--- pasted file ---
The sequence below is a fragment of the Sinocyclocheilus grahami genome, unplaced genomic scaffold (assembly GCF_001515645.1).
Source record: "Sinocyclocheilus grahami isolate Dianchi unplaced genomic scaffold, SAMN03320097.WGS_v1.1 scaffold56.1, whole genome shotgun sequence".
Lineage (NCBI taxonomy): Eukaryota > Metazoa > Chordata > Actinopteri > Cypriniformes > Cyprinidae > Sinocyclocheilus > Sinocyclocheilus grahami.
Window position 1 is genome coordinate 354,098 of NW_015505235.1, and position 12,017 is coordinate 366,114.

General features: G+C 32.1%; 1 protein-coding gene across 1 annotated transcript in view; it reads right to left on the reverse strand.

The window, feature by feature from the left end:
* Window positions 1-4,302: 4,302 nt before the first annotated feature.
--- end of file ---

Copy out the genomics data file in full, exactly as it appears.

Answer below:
The sequence below is a fragment of the Sinocyclocheilus grahami genome, unplaced genomic scaffold (assembly GCF_001515645.1).
Source record: "Sinocyclocheilus grahami isolate Dianchi unplaced genomic scaffold, SAMN03320097.WGS_v1.1 scaffold56.1, whole genome shotgun sequence".
Lineage (NCBI taxonomy): Eukaryota > Metazoa > Chordata > Actinopteri > Cypriniformes > Cyprinidae > Sinocyclocheilus > Sinocyclocheilus grahami.
Window position 1 is genome coordinate 354,098 of NW_015505235.1, and position 12,017 is coordinate 366,114.

General features: G+C 32.1%; 1 protein-coding gene across 1 annotated transcript in view; it reads right to left on the reverse strand.

The window, feature by feature from the left end:
* Window positions 1-4,302: 4,302 nt before the first annotated feature.